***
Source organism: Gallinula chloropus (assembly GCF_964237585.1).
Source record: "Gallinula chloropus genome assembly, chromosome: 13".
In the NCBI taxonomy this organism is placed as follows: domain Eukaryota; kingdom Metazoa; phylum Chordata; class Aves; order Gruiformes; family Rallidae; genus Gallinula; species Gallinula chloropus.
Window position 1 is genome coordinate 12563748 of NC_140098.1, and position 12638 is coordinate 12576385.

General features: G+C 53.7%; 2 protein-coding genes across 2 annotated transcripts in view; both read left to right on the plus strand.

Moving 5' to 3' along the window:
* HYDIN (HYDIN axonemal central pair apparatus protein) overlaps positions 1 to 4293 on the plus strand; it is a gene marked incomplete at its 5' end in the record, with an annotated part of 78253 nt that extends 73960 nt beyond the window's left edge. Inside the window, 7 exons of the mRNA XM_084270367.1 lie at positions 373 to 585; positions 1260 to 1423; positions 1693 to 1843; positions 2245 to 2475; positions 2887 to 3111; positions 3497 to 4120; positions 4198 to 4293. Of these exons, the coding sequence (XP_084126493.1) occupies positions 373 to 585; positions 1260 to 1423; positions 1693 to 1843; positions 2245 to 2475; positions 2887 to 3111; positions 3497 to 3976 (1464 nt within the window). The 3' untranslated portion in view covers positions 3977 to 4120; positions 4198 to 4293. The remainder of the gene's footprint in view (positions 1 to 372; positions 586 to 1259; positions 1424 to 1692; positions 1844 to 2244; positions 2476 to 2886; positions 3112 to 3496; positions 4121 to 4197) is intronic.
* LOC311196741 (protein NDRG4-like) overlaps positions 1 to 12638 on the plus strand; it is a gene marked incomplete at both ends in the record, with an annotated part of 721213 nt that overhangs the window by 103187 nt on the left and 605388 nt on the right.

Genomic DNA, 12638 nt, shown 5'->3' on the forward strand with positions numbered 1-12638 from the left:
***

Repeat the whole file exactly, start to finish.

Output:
Source organism: Gallinula chloropus (assembly GCF_964237585.1).
Source record: "Gallinula chloropus genome assembly, chromosome: 13".
In the NCBI taxonomy this organism is placed as follows: domain Eukaryota; kingdom Metazoa; phylum Chordata; class Aves; order Gruiformes; family Rallidae; genus Gallinula; species Gallinula chloropus.
Window position 1 is genome coordinate 12563748 of NC_140098.1, and position 12638 is coordinate 12576385.

General features: G+C 53.7%; 2 protein-coding genes across 2 annotated transcripts in view; both read left to right on the plus strand.

Moving 5' to 3' along the window:
* HYDIN (HYDIN axonemal central pair apparatus protein) overlaps positions 1 to 4293 on the plus strand; it is a gene marked incomplete at its 5' end in the record, with an annotated part of 78253 nt that extends 73960 nt beyond the window's left edge. Inside the window, 7 exons of the mRNA XM_084270367.1 lie at positions 373 to 585; positions 1260 to 1423; positions 1693 to 1843; positions 2245 to 2475; positions 2887 to 3111; positions 3497 to 4120; positions 4198 to 4293. Of these exons, the coding sequence (XP_084126493.1) occupies positions 373 to 585; positions 1260 to 1423; positions 1693 to 1843; positions 2245 to 2475; positions 2887 to 3111; positions 3497 to 3976 (1464 nt within the window). The 3' untranslated portion in view covers positions 3977 to 4120; positions 4198 to 4293. The remainder of the gene's footprint in view (positions 1 to 372; positions 586 to 1259; positions 1424 to 1692; positions 1844 to 2244; positions 2476 to 2886; positions 3112 to 3496; positions 4121 to 4197) is intronic.
* LOC311196741 (protein NDRG4-like) overlaps positions 1 to 12638 on the plus strand; it is a gene marked incomplete at both ends in the record, with an annotated part of 721213 nt that overhangs the window by 103187 nt on the left and 605388 nt on the right.

Genomic DNA, 12638 nt, shown 5'->3' on the forward strand with positions numbered 1-12638 from the left: